There is a scene about two thirds of the way into the film. A time where Ataru’s school crew, from Shuutarou and Shinobu to the Stormtroopers and Lum herself, are all at the Moroboshi house eating breakfast. The camera is unmoving and backed up to the wall, as we just sort of drink in the picture. The individual image fidelity of the characters is nowhere near as prominent as, say, the next scene where they are walking to school and their profiles are immaculately reflected in the puddles of water in the road. But it is a scene of constant movement from everyone at the table. Where everyone is so keenly enjoying themselves with a good natured energy as they scarf down the ludicrous amount of food prepared by Ataru’s mother. Nearly a dozen bodies of heads turning, bodies reaching, faces deforming, food vessels in motion, chopsticks stealing and conversational smart remarks bouncing.
In a lot of ways, that is among the most highly desired of breakfasts. To desire and want to be at a table like that with friends of our own. The small exaggerated ways in which we may later look back on them in our memories years down the road. A meal where it is difficult to observe everything that is happening and thriving all at once.
The scene, simple as it may sound on paper, just would not work in quite the same way in most traditional live action movies. It would face extreme difficulty aiming to capture those warping expressions as gracefully and without disruption. The breakfast with friends, itself a small part of the movie and just under a minute in duration, maintains a connective quality to our own dreams. This is because it is the kind of reality with a streak of whimsical experience many have wished for in their own lives even today. Even if one shoves the overall narrative, the importance of the film, and all the rest away. The images alone retain a resonant quality regardless of its release date. One could play Beautiful Dreamer on mute, and it still is awash in visual elements that a new viewer today could feel a link with. That they would see themselves in. Be it either wanting to experience similar moments with friends and loved ones or considering those times in their past when they were perhaps closest to parts of this movie.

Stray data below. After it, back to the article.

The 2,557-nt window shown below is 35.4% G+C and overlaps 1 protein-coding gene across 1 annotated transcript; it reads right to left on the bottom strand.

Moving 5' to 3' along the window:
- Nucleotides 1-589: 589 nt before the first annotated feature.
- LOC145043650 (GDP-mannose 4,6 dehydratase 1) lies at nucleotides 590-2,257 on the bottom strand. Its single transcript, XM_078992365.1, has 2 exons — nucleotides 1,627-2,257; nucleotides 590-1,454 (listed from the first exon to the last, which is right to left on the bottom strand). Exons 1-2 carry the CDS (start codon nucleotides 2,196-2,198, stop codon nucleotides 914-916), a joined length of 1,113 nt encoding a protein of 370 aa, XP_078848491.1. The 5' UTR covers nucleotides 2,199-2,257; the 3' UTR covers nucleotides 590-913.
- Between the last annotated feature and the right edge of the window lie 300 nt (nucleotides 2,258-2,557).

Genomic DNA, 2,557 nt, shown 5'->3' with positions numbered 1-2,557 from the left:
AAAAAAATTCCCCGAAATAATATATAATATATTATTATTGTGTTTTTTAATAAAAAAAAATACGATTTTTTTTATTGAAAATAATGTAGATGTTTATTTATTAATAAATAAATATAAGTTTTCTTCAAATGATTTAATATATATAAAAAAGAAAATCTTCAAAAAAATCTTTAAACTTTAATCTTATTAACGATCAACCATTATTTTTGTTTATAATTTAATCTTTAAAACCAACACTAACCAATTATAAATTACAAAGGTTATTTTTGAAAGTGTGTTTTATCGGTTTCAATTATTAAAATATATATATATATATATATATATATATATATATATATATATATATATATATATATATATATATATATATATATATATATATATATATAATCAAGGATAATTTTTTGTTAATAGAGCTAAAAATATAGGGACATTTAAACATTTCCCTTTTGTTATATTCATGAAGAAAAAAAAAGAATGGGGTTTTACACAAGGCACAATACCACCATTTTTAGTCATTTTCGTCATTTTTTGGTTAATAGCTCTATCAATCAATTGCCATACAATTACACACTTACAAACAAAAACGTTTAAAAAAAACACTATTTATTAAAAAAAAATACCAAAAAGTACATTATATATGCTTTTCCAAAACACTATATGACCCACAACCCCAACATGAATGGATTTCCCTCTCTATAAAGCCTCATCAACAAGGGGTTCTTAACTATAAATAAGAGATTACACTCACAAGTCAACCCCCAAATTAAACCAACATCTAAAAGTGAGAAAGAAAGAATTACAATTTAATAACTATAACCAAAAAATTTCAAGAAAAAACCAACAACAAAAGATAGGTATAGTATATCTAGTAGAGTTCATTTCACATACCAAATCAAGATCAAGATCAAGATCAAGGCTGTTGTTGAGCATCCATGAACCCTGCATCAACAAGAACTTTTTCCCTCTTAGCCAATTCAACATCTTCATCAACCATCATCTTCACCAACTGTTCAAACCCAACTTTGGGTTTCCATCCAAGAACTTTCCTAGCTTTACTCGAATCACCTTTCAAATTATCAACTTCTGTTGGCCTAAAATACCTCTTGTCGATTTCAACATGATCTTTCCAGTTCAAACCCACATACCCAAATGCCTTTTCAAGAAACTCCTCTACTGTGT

That is important. That is vital.
It renders things so that regardless of the year one consumes the movie, there are traits there for so many kinds of potential viewers. That despite all manner of shifts in film techniques over the years or animation technology, it reaches core fascinations. The production crew, due to various external factors at work, were able to tap into various youthful senses of honest expression, idealism, and escapism. And the film can do that for some via animating a big warm breakfast with friends. And it can show that to others by putting a military tank in a classroom. And for yet another group they can feel that by seeing ethereal and bright neon fish swimming by in an starkly stylized aquarium.
Someone out there will have cooked up a personal fantasy of at least one of these things, or so many of the countless others presented in the film. And it realizes so many of them by making those potential impossibilities a kind of reality in one’s own life, if even just for a moment by seeing them here. Again, one could wipe out the storyline completely, and Beautiful Dreamer would remain a vibrant work of seeing a wide selection of both character and audience desires, from the seemingly impossible to the quaint, come to be a part of our world.